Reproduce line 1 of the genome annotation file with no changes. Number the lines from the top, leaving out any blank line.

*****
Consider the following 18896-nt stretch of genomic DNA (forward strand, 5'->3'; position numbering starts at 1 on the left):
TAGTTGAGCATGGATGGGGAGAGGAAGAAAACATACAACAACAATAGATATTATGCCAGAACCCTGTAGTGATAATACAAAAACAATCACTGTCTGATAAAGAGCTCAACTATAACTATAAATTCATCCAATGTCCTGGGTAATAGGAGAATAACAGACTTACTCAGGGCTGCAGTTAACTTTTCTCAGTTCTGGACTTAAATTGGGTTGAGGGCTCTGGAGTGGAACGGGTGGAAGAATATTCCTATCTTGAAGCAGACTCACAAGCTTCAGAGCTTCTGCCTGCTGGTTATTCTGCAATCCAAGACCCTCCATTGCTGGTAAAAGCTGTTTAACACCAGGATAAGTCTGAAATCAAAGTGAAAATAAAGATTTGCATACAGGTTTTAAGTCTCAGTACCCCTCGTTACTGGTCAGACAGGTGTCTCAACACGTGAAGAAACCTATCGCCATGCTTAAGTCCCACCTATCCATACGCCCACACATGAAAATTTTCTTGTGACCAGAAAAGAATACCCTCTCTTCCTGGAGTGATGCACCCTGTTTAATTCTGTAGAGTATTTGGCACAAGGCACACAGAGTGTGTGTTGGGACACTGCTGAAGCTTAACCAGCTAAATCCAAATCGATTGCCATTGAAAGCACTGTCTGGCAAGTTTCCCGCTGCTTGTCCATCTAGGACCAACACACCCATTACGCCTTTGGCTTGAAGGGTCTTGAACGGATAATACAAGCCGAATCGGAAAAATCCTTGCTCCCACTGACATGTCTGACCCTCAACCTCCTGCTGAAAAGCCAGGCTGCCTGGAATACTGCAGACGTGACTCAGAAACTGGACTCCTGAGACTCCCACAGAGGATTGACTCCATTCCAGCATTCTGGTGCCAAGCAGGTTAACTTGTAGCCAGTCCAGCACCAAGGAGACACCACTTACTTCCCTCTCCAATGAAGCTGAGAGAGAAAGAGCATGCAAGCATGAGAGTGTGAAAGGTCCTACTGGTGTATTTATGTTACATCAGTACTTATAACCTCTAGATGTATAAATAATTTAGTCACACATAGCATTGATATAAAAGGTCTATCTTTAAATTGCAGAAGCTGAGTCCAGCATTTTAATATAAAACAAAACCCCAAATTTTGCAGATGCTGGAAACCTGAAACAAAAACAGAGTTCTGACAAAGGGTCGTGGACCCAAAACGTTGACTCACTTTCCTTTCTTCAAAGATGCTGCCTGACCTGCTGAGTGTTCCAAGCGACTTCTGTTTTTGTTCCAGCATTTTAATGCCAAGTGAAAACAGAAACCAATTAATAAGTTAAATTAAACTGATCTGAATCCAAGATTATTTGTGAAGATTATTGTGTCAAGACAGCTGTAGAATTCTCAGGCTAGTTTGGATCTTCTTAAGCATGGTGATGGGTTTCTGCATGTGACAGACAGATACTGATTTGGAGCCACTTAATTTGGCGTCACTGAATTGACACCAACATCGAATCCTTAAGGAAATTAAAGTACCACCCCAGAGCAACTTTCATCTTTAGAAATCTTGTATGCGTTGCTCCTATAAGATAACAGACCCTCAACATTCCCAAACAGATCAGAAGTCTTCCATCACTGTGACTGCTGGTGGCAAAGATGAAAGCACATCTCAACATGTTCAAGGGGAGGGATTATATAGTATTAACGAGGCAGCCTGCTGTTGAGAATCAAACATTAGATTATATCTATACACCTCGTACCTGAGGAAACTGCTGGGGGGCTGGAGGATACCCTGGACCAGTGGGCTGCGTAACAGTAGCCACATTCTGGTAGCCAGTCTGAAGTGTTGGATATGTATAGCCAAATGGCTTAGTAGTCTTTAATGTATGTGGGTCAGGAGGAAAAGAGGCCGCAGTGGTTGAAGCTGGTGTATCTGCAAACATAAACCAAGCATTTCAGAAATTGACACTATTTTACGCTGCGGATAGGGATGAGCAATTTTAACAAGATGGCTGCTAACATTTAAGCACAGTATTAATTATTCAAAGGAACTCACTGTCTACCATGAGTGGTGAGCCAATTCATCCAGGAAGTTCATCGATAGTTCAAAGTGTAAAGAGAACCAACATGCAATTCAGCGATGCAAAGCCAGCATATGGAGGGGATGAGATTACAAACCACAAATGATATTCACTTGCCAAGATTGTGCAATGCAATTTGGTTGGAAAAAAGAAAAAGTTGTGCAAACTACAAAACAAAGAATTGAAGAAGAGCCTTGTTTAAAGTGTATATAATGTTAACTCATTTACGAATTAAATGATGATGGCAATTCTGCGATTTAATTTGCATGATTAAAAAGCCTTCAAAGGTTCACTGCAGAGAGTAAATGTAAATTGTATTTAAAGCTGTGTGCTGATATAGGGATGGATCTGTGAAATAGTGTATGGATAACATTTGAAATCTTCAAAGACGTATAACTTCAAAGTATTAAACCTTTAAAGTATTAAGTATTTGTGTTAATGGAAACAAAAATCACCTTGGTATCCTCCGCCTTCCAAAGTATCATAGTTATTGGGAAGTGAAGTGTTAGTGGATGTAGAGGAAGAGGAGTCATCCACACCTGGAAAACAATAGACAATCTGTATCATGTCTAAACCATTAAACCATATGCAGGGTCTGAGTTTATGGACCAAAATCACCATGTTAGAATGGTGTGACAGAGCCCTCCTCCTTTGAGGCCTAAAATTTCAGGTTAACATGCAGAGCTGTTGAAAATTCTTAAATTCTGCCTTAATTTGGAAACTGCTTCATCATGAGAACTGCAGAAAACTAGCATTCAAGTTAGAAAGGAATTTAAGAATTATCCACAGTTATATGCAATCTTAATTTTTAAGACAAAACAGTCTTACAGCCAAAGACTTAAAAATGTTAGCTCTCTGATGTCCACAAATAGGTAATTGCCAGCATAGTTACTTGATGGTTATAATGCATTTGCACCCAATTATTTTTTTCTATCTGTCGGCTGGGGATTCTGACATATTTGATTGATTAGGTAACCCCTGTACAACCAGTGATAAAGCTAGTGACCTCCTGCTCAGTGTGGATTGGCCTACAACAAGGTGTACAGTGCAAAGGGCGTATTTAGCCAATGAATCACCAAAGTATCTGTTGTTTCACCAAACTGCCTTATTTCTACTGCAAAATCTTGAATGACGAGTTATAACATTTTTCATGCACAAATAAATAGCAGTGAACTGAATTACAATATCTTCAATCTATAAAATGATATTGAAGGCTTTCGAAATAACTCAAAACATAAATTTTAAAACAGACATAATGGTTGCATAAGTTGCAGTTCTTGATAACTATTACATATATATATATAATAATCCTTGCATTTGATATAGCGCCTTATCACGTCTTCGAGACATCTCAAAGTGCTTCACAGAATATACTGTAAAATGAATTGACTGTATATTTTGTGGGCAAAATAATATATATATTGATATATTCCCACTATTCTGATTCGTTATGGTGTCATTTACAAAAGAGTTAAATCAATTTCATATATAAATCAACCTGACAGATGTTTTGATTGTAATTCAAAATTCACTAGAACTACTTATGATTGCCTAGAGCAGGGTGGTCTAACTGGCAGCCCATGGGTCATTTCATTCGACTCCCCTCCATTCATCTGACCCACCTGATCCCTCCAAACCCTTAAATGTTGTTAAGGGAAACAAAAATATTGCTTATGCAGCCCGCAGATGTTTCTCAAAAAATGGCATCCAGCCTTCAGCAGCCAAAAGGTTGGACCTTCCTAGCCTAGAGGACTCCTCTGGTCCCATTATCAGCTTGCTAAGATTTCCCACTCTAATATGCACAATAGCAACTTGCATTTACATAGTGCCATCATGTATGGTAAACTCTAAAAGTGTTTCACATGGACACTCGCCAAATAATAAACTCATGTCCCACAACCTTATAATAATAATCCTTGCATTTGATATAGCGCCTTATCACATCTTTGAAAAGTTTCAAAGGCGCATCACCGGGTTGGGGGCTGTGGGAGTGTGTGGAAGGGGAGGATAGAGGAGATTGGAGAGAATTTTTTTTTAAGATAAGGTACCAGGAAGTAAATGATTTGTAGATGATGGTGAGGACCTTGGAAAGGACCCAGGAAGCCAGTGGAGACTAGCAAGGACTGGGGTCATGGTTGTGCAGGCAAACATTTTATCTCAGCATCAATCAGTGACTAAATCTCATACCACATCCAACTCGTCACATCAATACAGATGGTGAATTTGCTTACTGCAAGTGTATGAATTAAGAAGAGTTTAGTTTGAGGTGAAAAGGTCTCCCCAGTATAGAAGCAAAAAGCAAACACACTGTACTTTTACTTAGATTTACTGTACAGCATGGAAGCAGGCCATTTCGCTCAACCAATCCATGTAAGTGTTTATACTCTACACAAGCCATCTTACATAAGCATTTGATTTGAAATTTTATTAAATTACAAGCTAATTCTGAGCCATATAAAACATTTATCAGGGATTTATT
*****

Consider the following 18896-nt stretch of genomic DNA (forward strand, 5'->3'; position numbering starts at 1 on the left):